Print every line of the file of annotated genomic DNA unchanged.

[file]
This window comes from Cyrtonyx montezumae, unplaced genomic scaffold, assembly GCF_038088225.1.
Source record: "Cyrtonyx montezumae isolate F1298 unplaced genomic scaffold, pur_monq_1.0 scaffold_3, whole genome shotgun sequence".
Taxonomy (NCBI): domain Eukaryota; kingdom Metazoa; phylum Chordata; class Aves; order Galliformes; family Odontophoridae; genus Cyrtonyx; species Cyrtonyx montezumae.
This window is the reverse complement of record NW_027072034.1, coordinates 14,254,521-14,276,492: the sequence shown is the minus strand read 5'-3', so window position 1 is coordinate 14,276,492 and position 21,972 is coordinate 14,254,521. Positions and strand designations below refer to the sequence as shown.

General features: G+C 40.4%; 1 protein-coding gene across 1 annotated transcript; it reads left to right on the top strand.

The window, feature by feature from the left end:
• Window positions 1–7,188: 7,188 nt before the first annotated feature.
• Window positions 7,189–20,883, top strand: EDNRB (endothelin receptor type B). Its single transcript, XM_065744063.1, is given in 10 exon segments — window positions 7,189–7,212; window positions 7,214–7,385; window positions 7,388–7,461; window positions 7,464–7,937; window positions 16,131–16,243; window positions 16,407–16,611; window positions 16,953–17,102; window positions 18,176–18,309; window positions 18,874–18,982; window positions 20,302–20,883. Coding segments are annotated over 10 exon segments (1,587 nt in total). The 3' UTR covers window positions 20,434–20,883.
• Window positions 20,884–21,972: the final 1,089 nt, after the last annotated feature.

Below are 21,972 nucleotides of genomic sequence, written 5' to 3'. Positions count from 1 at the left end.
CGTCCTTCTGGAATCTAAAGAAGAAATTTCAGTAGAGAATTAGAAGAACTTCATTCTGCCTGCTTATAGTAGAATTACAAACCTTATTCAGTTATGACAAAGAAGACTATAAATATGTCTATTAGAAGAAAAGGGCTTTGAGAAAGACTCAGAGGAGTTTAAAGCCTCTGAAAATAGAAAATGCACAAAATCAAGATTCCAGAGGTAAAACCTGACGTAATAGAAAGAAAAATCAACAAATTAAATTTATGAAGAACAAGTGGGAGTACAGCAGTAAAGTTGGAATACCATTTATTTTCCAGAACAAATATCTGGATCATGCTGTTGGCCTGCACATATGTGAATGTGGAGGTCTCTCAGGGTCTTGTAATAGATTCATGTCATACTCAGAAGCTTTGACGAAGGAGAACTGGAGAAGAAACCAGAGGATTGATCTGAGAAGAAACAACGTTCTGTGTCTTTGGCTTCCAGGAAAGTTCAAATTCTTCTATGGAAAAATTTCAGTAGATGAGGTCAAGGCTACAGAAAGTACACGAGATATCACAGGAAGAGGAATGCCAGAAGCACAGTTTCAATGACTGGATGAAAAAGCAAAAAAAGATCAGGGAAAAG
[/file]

This window comes from Cyrtonyx montezumae, unplaced genomic scaffold, assembly GCF_038088225.1.
Source record: "Cyrtonyx montezumae isolate F1298 unplaced genomic scaffold, pur_monq_1.0 scaffold_3, whole genome shotgun sequence".
Taxonomy (NCBI): domain Eukaryota; kingdom Metazoa; phylum Chordata; class Aves; order Galliformes; family Odontophoridae; genus Cyrtonyx; species Cyrtonyx montezumae.
This window is the reverse complement of record NW_027072034.1, coordinates 14,254,521-14,276,492: the sequence shown is the minus strand read 5'-3', so window position 1 is coordinate 14,276,492 and position 21,972 is coordinate 14,254,521. Positions and strand designations below refer to the sequence as shown.

General features: G+C 40.4%; 1 protein-coding gene across 1 annotated transcript; it reads left to right on the top strand.

The window, feature by feature from the left end:
• Window positions 1–7,188: 7,188 nt before the first annotated feature.
• Window positions 7,189–20,883, top strand: EDNRB (endothelin receptor type B). Its single transcript, XM_065744063.1, is given in 10 exon segments — window positions 7,189–7,212; window positions 7,214–7,385; window positions 7,388–7,461; window positions 7,464–7,937; window positions 16,131–16,243; window positions 16,407–16,611; window positions 16,953–17,102; window positions 18,176–18,309; window positions 18,874–18,982; window positions 20,302–20,883. Coding segments are annotated over 10 exon segments (1,587 nt in total). The 3' UTR covers window positions 20,434–20,883.
• Window positions 20,884–21,972: the final 1,089 nt, after the last annotated feature.

Below are 21,972 nucleotides of genomic sequence, written 5' to 3'. Positions count from 1 at the left end.
CGTCCTTCTGGAATCTAAAGAAGAAATTTCAGTAGAGAATTAGAAGAACTTCATTCTGCCTGCTTATAGTAGAATTACAAACCTTATTCAGTTATGACAAAGAAGACTATAAATATGTCTATTAGAAGAAAAGGGCTTTGAGAAAGACTCAGAGGAGTTTAAAGCCTCTGAAAATAGAAAATGCACAAAATCAAGATTCCAGAGGTAAAACCTGACGTAATAGAAAGAAAAATCAACAAATTAAATTTATGAAGAACAAGTGGGAGTACAGCAGTAAAGTTGGAATACCATTTATTTTCCAGAACAAATATCTGGATCATGCTGTTGGCCTGCACATATGTGAATGTGGAGGTCTCTCAGGGTCTTGTAATAGATTCATGTCATACTCAGAAGCTTTGACGAAGGAGAACTGGAGAAGAAACCAGAGGATTGATCTGAGAAGAAACAACGTTCTGTGTCTTTGGCTTCCAGGAAAGTTCAAATTCTTCTATGGAAAAATTTCAGTAGATGAGGTCAAGGCTACAGAAAGTACACGAGATATCACAGGAAGAGGAATGCCAGAAGCACAGTTTCAATGACTGGATGAAAAAGCAAAAAAAGATCAGGGAAAAG